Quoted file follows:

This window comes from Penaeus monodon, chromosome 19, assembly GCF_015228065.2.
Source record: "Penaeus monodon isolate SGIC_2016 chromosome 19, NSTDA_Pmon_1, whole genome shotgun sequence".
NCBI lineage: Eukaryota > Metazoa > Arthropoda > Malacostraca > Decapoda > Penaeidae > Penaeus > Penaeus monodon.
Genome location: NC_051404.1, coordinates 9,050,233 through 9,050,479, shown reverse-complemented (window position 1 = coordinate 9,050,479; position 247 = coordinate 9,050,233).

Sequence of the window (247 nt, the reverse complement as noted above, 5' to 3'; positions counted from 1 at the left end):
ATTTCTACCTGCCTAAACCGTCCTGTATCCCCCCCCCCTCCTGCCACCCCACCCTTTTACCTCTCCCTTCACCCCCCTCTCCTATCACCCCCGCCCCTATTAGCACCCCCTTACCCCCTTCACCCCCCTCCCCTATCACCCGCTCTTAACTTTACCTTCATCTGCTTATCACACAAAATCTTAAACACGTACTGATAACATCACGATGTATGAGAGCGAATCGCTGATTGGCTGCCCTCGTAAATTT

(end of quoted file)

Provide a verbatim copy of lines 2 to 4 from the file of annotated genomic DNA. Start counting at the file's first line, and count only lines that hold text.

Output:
Source record: "Penaeus monodon isolate SGIC_2016 chromosome 19, NSTDA_Pmon_1, whole genome shotgun sequence".
NCBI lineage: Eukaryota > Metazoa > Arthropoda > Malacostraca > Decapoda > Penaeidae > Penaeus > Penaeus monodon.
Genome location: NC_051404.1, coordinates 9,050,233 through 9,050,479, shown reverse-complemented (window position 1 = coordinate 9,050,479; position 247 = coordinate 9,050,233).